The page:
Facts matter in fictionalized films about famous writers, but only as much as that word “fictionalized” can comfortably allow. In the cliché-prone realm of the biopic, it’s hard enough to make writers (or anybody else) talk, act and feel like plausibly authentic, dramatically viable human beings, pulled inward by their imaginations, pulled outward by love, or cataclysm.
Good — the recent “Colette,” for example — is rare enough. Great — Bennett Miller’s “Capote” — is infinitely rarer.
With a faint plop, “Tolkien” lands in the marshy middle ground of disappointment. Without seeing it, the J.R.R. Tolkien estate denounced the film about the “Lord of the Rings” creator’s early years as something “they did not approve of, authorize or participate in.” Therefore, the estate’s representatives said in a harrumph of a statement, the heirs “do not endorse it or its content in any way.” (The estate’s recent $250 million deal with Amazon, granting the rights to a “Lord of the Rings” prequel series, was a different story.)
Preceded in 1937 by “The Hobbit,” Tolkien’s “Rings” trilogy remains the benchmark for a brand of world-building high fantasy we see playing out, in its outlandish, brutal-underbelly extremes, in the farewell season of “Game of Thrones.” As an origin story, “Tolkien” has plenty going for it. Its freewheeling version of how John Ronald Reuel Tolkien found love early, with his fellow orphan Edith Bratt, and endured the horrors of the Battle of the Somme in World War I, offers ready-made drama.
Nicholas Hoult portrays Tolkien, a Catholic; Lily Collins is Bratt, whose Protestant upbringing didn’t go down well with Tolkien’s guardian, Father Frances Morgan (Colm Meaney in a role more pinched than his disdainful expressions). Morgan blamed Bratt for distracting Tolkien from his studies, and after failing an Oxford entrance exam, disqualifying him from a scholarship, the priest forbade Tolkien from any contact with Bratt until he was 21.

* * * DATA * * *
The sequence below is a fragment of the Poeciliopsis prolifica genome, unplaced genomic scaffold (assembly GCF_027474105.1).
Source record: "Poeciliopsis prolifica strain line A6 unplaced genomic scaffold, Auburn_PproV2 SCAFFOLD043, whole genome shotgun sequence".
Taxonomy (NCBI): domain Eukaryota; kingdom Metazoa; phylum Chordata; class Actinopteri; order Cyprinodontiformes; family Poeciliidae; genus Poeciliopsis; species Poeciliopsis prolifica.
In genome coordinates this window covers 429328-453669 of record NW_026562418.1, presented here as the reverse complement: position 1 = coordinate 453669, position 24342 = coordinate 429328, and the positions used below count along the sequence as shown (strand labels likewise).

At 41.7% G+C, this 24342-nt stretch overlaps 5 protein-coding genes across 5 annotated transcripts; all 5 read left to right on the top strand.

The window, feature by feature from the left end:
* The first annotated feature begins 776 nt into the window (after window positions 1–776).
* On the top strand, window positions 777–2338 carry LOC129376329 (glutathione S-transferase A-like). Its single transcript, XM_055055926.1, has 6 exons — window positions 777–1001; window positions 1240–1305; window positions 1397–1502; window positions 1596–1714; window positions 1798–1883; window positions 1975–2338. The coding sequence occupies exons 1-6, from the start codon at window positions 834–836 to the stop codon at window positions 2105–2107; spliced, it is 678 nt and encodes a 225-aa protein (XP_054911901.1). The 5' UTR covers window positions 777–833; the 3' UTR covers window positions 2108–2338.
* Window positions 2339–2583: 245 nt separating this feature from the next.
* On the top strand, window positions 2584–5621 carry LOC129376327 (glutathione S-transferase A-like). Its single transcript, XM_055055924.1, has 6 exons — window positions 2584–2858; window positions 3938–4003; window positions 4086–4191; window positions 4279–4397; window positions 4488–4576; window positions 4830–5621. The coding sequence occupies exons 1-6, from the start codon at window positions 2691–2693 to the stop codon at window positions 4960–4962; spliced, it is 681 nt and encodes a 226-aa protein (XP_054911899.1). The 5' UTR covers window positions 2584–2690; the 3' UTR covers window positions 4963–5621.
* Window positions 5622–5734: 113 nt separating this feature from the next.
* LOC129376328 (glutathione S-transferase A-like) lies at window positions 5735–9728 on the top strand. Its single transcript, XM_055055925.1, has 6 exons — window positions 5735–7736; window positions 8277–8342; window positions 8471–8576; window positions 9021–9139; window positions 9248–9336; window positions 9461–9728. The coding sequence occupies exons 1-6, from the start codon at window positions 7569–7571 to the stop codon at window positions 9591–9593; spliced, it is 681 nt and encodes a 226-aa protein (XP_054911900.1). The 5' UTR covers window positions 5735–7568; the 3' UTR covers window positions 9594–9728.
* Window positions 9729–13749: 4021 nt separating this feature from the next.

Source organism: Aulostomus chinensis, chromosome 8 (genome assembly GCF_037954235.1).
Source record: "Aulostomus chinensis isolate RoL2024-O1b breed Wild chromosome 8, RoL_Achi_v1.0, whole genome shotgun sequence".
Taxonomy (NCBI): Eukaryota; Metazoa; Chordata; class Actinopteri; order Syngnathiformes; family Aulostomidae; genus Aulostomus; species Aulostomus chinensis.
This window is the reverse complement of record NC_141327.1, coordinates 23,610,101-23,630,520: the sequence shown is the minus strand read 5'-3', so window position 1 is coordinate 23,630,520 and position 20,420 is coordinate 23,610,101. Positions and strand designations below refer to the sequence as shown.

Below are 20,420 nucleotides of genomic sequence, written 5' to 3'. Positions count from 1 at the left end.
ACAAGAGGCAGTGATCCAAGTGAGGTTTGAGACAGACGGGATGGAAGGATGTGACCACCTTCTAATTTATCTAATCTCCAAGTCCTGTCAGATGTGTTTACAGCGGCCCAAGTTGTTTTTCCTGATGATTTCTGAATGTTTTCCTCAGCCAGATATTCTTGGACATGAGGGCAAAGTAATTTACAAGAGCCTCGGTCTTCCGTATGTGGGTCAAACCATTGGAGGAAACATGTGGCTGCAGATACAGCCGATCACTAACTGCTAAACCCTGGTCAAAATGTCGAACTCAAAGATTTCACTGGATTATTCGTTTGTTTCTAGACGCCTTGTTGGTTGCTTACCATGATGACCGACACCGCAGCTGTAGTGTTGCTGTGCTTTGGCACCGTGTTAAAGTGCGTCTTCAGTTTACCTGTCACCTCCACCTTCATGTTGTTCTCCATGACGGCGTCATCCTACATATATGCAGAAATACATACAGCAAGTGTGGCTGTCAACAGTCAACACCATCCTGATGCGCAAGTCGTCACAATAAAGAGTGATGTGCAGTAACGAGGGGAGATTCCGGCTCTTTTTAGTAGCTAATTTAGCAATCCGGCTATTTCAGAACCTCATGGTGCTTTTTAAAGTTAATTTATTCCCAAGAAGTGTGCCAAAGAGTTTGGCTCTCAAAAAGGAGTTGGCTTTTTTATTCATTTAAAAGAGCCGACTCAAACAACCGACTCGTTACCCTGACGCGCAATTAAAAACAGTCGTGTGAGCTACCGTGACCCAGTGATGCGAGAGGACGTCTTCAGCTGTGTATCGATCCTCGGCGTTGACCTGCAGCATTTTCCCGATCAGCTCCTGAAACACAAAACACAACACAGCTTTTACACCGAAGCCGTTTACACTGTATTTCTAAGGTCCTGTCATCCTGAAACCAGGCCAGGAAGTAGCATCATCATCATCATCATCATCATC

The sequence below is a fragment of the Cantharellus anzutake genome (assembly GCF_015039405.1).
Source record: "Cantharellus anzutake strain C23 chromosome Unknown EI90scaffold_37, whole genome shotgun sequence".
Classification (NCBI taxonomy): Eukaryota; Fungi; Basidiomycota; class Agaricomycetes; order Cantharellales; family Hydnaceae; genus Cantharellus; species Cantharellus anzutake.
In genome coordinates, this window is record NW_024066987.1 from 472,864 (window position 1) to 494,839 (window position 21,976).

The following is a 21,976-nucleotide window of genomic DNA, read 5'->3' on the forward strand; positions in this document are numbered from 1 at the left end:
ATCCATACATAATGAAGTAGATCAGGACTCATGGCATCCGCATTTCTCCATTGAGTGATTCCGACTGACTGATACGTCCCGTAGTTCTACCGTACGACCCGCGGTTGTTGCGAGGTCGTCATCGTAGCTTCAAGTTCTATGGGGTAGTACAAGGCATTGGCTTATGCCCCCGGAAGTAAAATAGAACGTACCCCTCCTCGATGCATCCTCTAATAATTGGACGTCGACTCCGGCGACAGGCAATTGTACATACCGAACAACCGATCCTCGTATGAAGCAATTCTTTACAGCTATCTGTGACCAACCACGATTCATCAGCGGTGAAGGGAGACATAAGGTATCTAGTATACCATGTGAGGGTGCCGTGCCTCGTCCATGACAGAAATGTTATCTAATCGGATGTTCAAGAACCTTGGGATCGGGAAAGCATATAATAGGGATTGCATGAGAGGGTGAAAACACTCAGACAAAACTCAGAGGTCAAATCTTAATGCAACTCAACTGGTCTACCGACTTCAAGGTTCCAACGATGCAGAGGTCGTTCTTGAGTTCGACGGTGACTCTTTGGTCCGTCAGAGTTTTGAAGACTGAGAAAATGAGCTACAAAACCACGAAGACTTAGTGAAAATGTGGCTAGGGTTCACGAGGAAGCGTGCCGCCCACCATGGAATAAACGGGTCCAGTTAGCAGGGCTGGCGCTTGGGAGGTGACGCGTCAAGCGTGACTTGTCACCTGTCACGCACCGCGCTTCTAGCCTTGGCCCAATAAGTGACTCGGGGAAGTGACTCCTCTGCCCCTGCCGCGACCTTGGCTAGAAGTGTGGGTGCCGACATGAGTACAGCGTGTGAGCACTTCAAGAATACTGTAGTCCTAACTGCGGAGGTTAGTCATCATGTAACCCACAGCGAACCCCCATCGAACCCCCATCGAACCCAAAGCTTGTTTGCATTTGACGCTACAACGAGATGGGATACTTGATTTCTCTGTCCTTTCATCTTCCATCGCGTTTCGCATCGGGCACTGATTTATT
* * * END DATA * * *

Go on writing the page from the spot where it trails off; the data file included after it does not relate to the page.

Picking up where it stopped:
He had his friends, though. A fellowship of like-minded writers and idealists was forged when Tolkien, poet Geoffrey Bache Smith (Anthony Boyle) and two others joined forces while attending school in gray, grimy Birmingham. Screenwriters David Gleeson and Stephen Beresford imagine young Tolkien in 1916, at the Somme under fire, suffering from “trench fever” and envisioning massive, swirling dragons in the smoke and carnage. These are dragons from Tolkien’s own literary future.
Much of “Tolkien” is strictly boys’ club Neverland, as Tolkien and his male comrades debate their latest attempts at literary greatness. “We’ll change the world,” one says, “through the power of art!”
Tolkien did just that, but Finnish director Dome Karukoski struggles to find a rhythm amid the welter of flashbacks.
C.S. Lewis said it: Tolkien lived “inside language,” either English or the Elvish embroidery of his own devising . The movie seems peculiarly reticent about this crucial side of the writer’s personality. Too often, “Tolkien” lumbers up to its big moments, such as the preposterous climax involving the title character scrambling around the western front, calling out his schoolmate’s name. Fact or fiction isn’t the issue. Either way it plays like hokum.